Honour killings are the killings of women for deviation from sexual norms imposed by society. Families in different parts of the world associate their honour with the virginity of their unmarried daughters and with the chastity of the married ones. Most female violators of the honour code are killed instantly by their male relatives on the strength of a rumour. Honour crimes have been reported in Bangladesh, Brazil, Ecuador, Egypt, India, Israel, Italy, Syria, Lebanon, Iraq, Jordan, Morocco, Pakistan, Sweden, Turkey, Uganda and the United Kingdom. Most crimes, however, often go unreported so it is difficult to determine the actual number of victims in honour killings. The United Nations Population Fund estimates as many as 5000 females are killed each year.
In pre-Islamic Arabia female infanticide was widespread. Female babies used to be buried alive in the sand for socio-economic reasons until Islam came and put an end to it. And although the Qur’an in the following surat condemns this practice it has survived for centuries and kept resurfacing: ‘When the female (infant), buried alive, is questioned for what crime she was killed.’
An average of 25 females are killed every year in Jordan in crimes of honour and an average of 27 adult females commit suicide, which professionals argue are crimes of honour in disguise, where the victims are forced to commit suicide. In 1993 for example the total killings in Jordan were 96 and 33 of those were related to honour. So one thirds of killings in Jordan are honour crimes.
Chastity can be achieved through purity of breed, which is seen as synonymous with the purity of females. “In Arab Muslim culture, the honour of the patrilineal group is bound up with the sex organs of its daughters and a specific term ‘i’rid’ combines the two.” Girls or women can sully their family’s honour and destroy their reputation until they get married and become the responsibility of their husbands. Women who are suspected of “immoral” behaviour usually end up dead, even though most of those who get examined by forensic scientists are found to have been sexually inactive.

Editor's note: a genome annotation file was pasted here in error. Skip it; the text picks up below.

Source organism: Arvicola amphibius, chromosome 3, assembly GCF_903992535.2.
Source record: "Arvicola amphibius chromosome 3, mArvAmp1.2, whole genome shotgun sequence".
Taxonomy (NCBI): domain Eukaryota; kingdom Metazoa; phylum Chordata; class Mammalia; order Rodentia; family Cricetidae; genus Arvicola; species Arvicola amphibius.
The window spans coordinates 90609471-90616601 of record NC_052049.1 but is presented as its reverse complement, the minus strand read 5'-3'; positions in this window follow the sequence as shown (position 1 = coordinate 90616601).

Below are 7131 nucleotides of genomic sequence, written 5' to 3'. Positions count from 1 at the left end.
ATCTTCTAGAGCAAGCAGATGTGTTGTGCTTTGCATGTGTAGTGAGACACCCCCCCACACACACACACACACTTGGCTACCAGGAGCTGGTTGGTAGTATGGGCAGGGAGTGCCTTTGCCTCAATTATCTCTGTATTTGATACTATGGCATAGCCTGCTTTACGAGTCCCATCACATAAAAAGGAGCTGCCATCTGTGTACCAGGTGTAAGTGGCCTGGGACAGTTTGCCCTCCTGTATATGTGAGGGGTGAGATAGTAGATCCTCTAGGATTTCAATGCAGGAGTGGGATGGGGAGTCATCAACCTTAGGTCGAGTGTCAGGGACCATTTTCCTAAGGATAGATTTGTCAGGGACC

Although relating women’s honour to their suspected sexual behaviour is a worldwide phenomenon, imposing a legal penalty for any deviation from the norm survived in Mediterranean societies and a number of Islamic countries such as Pakistan. While most countries, however, have abolished laws related to such crimes, a number of Arab and Muslim countries still maintain specific articles in their penal codes, which justify honour killings. The laws crime down honour killings so judges hand out light sentences a maximum of six months in prison, for example. Honour killings go virtually unpunished, which encourages the surveillance, policing and killing of females in Jordan today.
If the woman hands herself to the police she ends up living for the rest of her life in “protective custody”. The state can protect her inside the prison most of the time, but cannot do anything about angry male relatives outside the prison. I read once in the early 1990’s that a Swiss organisation approached the government to smuggle out victims to Europe to give them a profession and a normal life under a different name. There was an uproar in Jordan and opponents argued that Westerners were planning to kidnap our daughters and force them into prostitution on the streets of Europe. So the whole proposal was nipped in the bud.